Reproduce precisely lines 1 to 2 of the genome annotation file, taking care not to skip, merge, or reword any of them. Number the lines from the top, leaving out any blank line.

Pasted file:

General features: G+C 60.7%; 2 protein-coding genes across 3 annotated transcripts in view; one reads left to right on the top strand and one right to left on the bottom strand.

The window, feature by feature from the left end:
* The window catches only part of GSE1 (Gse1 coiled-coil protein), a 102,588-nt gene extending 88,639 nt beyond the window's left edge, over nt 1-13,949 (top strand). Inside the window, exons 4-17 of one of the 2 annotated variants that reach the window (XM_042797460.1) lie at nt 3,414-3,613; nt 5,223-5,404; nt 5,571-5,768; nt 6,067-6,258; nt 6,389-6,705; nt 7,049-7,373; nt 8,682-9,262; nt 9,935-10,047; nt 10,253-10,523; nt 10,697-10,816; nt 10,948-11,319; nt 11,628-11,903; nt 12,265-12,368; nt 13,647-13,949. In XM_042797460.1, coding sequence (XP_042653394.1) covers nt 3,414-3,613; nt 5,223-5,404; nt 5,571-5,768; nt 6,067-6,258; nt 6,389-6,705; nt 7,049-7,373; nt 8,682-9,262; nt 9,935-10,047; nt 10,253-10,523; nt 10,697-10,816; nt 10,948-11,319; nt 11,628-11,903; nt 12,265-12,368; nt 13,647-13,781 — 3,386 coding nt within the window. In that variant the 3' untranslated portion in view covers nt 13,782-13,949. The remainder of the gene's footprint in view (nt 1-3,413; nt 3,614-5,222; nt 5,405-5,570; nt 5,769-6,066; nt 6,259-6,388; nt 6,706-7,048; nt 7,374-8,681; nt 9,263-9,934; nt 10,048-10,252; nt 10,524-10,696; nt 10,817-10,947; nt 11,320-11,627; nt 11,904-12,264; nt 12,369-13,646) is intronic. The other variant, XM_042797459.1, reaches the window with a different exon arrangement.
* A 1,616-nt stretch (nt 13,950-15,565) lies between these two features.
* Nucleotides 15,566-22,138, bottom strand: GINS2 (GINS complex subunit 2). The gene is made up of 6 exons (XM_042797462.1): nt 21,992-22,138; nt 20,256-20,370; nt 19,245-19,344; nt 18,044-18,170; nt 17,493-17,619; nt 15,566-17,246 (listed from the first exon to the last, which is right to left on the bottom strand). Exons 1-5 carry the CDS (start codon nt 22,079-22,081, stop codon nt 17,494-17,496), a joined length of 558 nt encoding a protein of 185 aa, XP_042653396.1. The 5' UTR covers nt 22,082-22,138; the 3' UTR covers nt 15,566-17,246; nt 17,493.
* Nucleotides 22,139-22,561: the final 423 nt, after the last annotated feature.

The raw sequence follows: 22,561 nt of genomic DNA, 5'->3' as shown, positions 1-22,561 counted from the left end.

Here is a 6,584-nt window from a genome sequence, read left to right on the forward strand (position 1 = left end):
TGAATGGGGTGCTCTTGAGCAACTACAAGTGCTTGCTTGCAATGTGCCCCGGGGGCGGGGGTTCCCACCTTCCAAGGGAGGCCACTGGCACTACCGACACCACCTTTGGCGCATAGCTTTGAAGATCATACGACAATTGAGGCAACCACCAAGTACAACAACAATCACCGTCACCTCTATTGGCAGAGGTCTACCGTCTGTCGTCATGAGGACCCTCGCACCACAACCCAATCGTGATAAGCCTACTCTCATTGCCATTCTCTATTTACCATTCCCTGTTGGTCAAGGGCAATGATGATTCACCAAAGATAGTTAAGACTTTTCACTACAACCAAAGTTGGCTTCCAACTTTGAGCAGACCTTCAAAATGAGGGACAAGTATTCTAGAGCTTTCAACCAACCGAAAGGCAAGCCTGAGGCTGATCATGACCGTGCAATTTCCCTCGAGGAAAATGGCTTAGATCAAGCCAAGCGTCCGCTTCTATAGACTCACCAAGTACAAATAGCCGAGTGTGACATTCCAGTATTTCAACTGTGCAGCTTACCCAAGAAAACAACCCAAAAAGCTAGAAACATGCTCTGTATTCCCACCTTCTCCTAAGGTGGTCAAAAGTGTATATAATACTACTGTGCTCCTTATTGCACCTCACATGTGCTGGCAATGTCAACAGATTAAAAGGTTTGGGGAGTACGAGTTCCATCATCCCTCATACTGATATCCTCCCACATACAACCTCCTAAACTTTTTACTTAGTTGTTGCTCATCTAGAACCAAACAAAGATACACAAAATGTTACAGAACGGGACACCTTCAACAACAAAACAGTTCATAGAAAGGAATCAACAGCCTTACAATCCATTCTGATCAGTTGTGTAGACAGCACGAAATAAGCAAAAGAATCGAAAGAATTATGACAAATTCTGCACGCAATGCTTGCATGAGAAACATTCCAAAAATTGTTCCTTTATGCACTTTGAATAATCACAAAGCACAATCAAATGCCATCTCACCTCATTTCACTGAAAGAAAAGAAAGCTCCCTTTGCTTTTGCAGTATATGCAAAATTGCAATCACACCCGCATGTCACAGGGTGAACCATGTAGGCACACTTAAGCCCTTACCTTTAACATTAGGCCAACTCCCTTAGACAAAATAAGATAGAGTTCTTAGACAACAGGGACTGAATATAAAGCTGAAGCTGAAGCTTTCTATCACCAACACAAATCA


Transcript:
General features: G+C 60.7%; 2 protein-coding genes across 3 annotated transcripts in view; one reads left to right on the top strand and one right to left on the bottom strand.

The window, feature by feature from the left end: